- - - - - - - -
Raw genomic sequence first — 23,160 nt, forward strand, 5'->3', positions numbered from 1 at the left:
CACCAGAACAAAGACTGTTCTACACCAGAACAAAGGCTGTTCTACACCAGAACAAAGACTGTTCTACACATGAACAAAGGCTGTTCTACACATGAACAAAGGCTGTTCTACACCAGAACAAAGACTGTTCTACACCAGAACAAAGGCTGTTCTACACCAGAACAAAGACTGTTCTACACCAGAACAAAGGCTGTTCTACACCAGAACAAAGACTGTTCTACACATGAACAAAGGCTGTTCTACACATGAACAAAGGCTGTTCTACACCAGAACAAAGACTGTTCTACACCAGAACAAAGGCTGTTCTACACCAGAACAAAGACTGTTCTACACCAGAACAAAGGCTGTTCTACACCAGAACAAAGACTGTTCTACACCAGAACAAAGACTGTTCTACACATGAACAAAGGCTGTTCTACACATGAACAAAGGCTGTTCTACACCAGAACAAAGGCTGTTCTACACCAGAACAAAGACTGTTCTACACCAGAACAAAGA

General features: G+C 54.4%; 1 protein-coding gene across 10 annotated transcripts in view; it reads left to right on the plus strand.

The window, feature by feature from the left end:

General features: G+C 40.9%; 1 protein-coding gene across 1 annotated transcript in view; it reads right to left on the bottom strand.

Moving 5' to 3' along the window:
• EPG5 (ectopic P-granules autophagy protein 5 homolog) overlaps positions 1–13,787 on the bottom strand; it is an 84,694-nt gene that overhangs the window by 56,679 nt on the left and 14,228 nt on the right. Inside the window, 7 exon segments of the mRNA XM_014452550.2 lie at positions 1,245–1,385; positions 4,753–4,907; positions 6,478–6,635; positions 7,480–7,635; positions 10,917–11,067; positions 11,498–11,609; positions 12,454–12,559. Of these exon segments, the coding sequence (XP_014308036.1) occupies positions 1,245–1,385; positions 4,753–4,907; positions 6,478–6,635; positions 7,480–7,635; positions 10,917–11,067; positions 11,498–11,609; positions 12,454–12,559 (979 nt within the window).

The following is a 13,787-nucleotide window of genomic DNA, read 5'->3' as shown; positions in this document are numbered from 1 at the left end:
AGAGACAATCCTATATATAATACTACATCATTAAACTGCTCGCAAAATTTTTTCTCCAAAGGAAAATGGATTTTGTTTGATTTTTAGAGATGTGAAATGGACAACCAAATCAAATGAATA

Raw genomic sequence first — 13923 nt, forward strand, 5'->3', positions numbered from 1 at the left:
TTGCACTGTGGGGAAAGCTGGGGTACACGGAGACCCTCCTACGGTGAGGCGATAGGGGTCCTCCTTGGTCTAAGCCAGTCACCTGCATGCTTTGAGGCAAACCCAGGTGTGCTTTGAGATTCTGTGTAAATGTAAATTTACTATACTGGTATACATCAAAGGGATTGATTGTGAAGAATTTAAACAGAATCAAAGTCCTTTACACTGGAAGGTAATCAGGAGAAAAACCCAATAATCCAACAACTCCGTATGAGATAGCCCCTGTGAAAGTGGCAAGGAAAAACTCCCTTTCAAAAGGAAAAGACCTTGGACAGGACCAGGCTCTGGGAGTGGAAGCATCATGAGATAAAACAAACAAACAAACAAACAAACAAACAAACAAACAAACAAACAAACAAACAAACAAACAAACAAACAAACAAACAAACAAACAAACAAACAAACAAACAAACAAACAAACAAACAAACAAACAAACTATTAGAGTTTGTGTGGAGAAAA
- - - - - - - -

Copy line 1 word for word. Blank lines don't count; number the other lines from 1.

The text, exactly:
Raw genomic sequence first — 23,160 nt, forward strand, 5'->3', positions numbered from 1 at the left: